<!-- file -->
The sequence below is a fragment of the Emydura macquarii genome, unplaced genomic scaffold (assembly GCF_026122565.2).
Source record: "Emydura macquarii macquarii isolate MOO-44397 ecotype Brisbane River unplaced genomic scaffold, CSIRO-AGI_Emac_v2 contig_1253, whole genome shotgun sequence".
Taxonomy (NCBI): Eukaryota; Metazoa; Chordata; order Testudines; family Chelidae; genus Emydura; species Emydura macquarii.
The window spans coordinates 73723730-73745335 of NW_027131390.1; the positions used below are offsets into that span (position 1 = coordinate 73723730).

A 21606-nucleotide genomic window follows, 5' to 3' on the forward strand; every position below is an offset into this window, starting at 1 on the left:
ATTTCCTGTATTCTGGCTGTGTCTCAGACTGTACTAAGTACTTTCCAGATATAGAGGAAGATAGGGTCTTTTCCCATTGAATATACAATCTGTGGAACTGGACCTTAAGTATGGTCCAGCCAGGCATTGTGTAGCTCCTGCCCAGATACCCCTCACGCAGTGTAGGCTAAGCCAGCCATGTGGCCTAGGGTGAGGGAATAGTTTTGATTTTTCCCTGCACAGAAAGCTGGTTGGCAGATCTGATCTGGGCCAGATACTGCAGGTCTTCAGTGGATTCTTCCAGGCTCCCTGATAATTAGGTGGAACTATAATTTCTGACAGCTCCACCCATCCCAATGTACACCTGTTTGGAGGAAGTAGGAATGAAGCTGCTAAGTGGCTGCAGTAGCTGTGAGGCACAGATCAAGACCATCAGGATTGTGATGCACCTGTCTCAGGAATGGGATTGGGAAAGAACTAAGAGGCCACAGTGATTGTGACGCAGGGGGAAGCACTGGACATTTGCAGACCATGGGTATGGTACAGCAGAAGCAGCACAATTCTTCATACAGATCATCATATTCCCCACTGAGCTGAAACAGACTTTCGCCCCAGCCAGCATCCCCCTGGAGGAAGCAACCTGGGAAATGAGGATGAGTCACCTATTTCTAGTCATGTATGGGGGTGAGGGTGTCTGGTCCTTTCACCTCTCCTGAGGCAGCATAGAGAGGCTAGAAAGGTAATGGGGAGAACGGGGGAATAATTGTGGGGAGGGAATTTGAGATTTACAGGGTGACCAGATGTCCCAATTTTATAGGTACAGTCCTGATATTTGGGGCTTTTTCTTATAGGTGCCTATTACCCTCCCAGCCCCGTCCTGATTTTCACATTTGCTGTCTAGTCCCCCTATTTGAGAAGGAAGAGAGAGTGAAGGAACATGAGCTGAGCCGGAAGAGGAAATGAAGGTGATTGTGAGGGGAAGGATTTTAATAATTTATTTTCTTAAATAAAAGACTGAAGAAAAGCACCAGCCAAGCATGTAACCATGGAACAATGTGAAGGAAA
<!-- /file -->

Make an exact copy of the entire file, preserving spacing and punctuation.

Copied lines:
The sequence below is a fragment of the Emydura macquarii genome, unplaced genomic scaffold (assembly GCF_026122565.2).
Source record: "Emydura macquarii macquarii isolate MOO-44397 ecotype Brisbane River unplaced genomic scaffold, CSIRO-AGI_Emac_v2 contig_1253, whole genome shotgun sequence".
Taxonomy (NCBI): Eukaryota; Metazoa; Chordata; order Testudines; family Chelidae; genus Emydura; species Emydura macquarii.
The window spans coordinates 73723730-73745335 of NW_027131390.1; the positions used below are offsets into that span (position 1 = coordinate 73723730).

A 21606-nucleotide genomic window follows, 5' to 3' on the forward strand; every position below is an offset into this window, starting at 1 on the left:
ATTTCCTGTATTCTGGCTGTGTCTCAGACTGTACTAAGTACTTTCCAGATATAGAGGAAGATAGGGTCTTTTCCCATTGAATATACAATCTGTGGAACTGGACCTTAAGTATGGTCCAGCCAGGCATTGTGTAGCTCCTGCCCAGATACCCCTCACGCAGTGTAGGCTAAGCCAGCCATGTGGCCTAGGGTGAGGGAATAGTTTTGATTTTTCCCTGCACAGAAAGCTGGTTGGCAGATCTGATCTGGGCCAGATACTGCAGGTCTTCAGTGGATTCTTCCAGGCTCCCTGATAATTAGGTGGAACTATAATTTCTGACAGCTCCACCCATCCCAATGTACACCTGTTTGGAGGAAGTAGGAATGAAGCTGCTAAGTGGCTGCAGTAGCTGTGAGGCACAGATCAAGACCATCAGGATTGTGATGCACCTGTCTCAGGAATGGGATTGGGAAAGAACTAAGAGGCCACAGTGATTGTGACGCAGGGGGAAGCACTGGACATTTGCAGACCATGGGTATGGTACAGCAGAAGCAGCACAATTCTTCATACAGATCATCATATTCCCCACTGAGCTGAAACAGACTTTCGCCCCAGCCAGCATCCCCCTGGAGGAAGCAACCTGGGAAATGAGGATGAGTCACCTATTTCTAGTCATGTATGGGGGTGAGGGTGTCTGGTCCTTTCACCTCTCCTGAGGCAGCATAGAGAGGCTAGAAAGGTAATGGGGAGAACGGGGGAATAATTGTGGGGAGGGAATTTGAGATTTACAGGGTGACCAGATGTCCCAATTTTATAGGTACAGTCCTGATATTTGGGGCTTTTTCTTATAGGTGCCTATTACCCTCCCAGCCCCGTCCTGATTTTCACATTTGCTGTCTAGTCCCCCTATTTGAGAAGGAAGAGAGAGTGAAGGAACATGAGCTGAGCCGGAAGAGGAAATGAAGGTGATTGTGAGGGGAAGGATTTTAATAATTTATTTTCTTAAATAAAAGACTGAAGAAAAGCACCAGCCAAGCATGTAACCATGGAACAATGTGAAGGAAA